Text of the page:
“So if you’ve never had a stroke before, what are you doing here? Are you trying to run experiments on us?”
We sit there, slightly stunned. A brief yet uncomfortable silence elapses until I clear my throat and explain that we are fellows at MedStar, seeking to learn more about stroke patients’ needs.
King and I are at MedStar’s National Rehabilitation Hospital (NRH), conducting user interviews focused on the latest iterations of our top solutions. At this point in our fellowship, we’ve narrowed down to three (very exciting) ideas that we will further prototype and pilot in the upcoming weeks. Our first step is to talk to stroke patients more specifically about our ideas in order to challenge assumptions, get additional feedback, and identify potential challenges/pivots.
Prior to this focus group, we did our fair share of learning about user interview techniques through Stanford’s d.school resources and Acumen’s Design Kit courses in human-centered design and prototyping. We wrote transcripts, kept the language at an accessible reading level, and avoided leading questions. I meticulously planned my outfit (I figured light blue is a “personable”-looking color on me) and practiced non-creepy smiling and head-nodding in the mirror that morning. I thought it seemed straightforward: stick with the script and go through it with the user.
I thought wrongly. We had created personas and referenced patient anecdotes throughout the ideation process, but sitting down with stroke patients continually reminds me of the singularity of our user population. Some patients had one-sided weakness or paralysis (hemiparesis), other patients could only say a few words at a time (aphasia), and others were still in denial (anosognosia) of ever even having a stroke.
How do I interview a patient with aphasia who literally cannot verbally respond?
How do I ask a patient about secondary prevention of stroke when he or she is in denial about having a stroke in the first place?
Do I skip over questions about usability of products if these patients seem to have severe arm paralysis?
These questions tornadoed around my mind, but we were grateful for the support of the experienced clinicians at the MedStar NRH who helped us keep the conversation on track and walk away with valuable information. The experience certainly kept me thinking long past the 30 minutes we had for our first focus group.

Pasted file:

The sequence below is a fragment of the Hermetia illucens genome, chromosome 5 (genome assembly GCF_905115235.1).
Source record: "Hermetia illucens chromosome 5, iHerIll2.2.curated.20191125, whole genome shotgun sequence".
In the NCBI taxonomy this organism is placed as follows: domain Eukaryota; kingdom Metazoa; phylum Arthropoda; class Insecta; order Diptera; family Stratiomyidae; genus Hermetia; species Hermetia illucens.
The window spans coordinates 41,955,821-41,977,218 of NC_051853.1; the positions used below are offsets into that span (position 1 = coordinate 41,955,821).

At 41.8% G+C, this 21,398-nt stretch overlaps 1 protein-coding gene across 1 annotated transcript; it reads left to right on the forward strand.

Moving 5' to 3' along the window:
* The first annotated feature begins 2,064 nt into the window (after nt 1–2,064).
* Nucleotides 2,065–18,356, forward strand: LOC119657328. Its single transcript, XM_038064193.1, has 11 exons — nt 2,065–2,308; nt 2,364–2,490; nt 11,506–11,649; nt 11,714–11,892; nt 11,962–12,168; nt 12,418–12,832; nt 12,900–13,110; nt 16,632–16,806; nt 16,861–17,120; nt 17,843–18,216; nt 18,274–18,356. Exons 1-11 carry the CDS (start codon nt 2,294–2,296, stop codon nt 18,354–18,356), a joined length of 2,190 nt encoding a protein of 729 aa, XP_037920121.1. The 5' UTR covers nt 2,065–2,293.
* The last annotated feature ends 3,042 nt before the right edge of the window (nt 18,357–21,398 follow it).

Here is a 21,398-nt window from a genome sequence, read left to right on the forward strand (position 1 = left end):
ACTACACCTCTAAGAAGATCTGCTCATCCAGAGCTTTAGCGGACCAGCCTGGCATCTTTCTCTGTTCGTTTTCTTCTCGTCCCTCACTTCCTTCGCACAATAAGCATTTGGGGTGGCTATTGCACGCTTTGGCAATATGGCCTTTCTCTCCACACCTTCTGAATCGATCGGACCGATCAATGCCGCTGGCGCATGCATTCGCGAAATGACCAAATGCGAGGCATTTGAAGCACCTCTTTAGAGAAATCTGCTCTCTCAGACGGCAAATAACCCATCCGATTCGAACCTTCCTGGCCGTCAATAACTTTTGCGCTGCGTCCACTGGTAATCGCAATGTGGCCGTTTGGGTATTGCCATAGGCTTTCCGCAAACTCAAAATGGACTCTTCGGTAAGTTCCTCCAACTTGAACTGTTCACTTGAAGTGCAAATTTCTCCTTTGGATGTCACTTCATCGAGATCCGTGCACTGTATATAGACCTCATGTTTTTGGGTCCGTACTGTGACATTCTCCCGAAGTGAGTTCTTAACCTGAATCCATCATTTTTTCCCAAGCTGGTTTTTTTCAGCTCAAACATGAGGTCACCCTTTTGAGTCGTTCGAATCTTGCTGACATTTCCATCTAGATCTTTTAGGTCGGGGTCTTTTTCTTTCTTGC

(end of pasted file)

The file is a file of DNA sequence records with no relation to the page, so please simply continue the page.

We’ve done two preliminary sets of “focus group” patient interviews, and will launch into more interview and usability testing sessions in the upcoming months. I’m learning a lot about user interviews in the process of speaking with more patients. Here are a few lessons learned that will continue to serve us as we progress into usability and pilot testing:
Build rapport, but make it personal. The traditional small talk of building rapport is not always enough when we enter into a vulnerable space such as a rehabilitation hospital. King did a good job explaining our HFA goals in a first-person context, citing why improving stroke matters to him individually.
Non-response should challenge assumptions. No response may be due to confusion about the wording of the question, but it also should make me question what assumptions I made in framing the question. I should back up a bit and inquire about the topic in another way.
Break up words, break up questions. Questions that are multi-faceted are sometimes better delivered as a question and follow-up, or a series of discussion questions.
Write down non-verbal responses. I think I underestimated the power of non-verbal indications in my note-taking. My patient interview transcriptions include a lot of “furrowed brows” and sometimes even visual depictions of reactions.
Respect boundaries. I think reading a patient’s boundaries is really important when interviewing the stroke population. I need to be mindful of when a patient starts to seem tired, confused, or uncomfortable and adjust quickly to these sensitivities.
Steering back on track is okay. Sometimes due to cognitive impairments, patients can get off track when answering interview questions. It’s okay to jump in, reiterate the original question, and get us heading back in the right direction.
Write a flexible script. Stroke patients are so unique, depending on the varied combinations of disabilities they may have. Create a script that has alternative pathways depending on who I might find sitting in front of me.
A note from the editor: Does the work of an HFA fellow sound compelling to you? Learn more and apply by February 24 to join our 2017-18 fellowship.